On the battle between shipbuilding regions in Germany and South Korea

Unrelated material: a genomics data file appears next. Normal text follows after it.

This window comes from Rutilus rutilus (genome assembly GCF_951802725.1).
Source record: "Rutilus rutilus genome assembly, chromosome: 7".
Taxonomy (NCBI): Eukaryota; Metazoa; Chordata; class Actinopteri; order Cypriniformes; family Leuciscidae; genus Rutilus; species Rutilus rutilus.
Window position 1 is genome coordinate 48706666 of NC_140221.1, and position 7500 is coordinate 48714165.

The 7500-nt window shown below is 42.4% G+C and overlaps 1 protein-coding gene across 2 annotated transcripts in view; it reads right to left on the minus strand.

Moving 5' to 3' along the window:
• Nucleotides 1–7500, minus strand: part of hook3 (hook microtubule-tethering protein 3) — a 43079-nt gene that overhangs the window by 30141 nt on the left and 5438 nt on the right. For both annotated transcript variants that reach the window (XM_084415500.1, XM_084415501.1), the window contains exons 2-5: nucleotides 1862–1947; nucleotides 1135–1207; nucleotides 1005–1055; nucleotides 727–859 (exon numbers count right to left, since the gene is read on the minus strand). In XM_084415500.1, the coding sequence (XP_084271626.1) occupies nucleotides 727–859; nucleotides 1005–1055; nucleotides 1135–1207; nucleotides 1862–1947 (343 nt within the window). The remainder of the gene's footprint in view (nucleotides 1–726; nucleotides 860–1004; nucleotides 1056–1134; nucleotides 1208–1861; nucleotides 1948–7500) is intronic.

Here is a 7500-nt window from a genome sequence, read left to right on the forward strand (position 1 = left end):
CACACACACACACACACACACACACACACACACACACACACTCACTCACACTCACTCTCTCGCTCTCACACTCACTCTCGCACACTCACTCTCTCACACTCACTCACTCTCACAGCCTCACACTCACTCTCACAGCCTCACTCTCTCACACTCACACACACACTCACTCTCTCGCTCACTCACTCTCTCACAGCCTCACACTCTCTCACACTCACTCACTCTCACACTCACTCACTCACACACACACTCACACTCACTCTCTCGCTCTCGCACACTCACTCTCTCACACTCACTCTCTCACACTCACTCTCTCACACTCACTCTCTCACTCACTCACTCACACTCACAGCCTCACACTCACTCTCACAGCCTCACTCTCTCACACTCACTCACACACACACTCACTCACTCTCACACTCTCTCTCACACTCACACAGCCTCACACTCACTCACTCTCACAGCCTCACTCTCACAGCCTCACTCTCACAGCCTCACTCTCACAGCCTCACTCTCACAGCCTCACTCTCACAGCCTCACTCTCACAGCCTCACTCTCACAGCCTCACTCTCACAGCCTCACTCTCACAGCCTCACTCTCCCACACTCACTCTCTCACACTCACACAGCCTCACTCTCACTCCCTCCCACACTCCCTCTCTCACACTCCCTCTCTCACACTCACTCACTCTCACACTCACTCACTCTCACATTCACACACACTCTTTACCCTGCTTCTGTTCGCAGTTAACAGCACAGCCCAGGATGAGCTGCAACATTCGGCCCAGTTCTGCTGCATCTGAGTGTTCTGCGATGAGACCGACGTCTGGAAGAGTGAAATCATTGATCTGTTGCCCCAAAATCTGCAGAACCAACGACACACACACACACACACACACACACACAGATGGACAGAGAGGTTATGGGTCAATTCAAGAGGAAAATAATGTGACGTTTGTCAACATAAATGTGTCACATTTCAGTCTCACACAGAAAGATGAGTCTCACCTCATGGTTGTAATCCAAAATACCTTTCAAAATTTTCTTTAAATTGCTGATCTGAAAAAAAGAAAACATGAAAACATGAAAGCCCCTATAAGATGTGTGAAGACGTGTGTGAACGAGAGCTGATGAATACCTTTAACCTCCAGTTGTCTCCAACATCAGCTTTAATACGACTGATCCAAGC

Over time we can observe a dramatic global shift in shipbuilding activities, from Great Britain to Continental Europe to Japan to South Korea; most recently China is gaining ground. Every transition is accompanied by institutional and political reactions, leading to protectionism and trade conflicts. The most recent of these battles is being fought out between the European Commission, in particular Germany as a major player in this market, and South Korea, which is accused of illegally supporting its shipyards. As state support has traditionally played an important role, both in establishing and in protecting shipbuilding as a strategic industry within a national economy, the concept of political lock-in appears to provide a promising method for explaining both the rise, through its enabling element, and delayed fall, through its constraining element, of these specific regional economies. Against the background of this theoretical concept, an empirical study comparing two competing shipbuilding regions -- Mecklenburg-Vorpommern in eastern Germany and Gyeongnam in South Korea -- was conducted; the results are twofold. First, restructuring the shipbuilding industry in these two regions seems less affected by local and regional factors than it is by national and international organisations. National and international organisations are, under globalisation conditions, increasingly responsible for regulating the conditions of competition, but are failing to do so. Second, because of the multiscale involvement of political and economic actors and, hence, the increasing complexity of the restructuring process, the concept of political lock-in needs to be integrated into a much broader explanatory framework -- which the authors develop.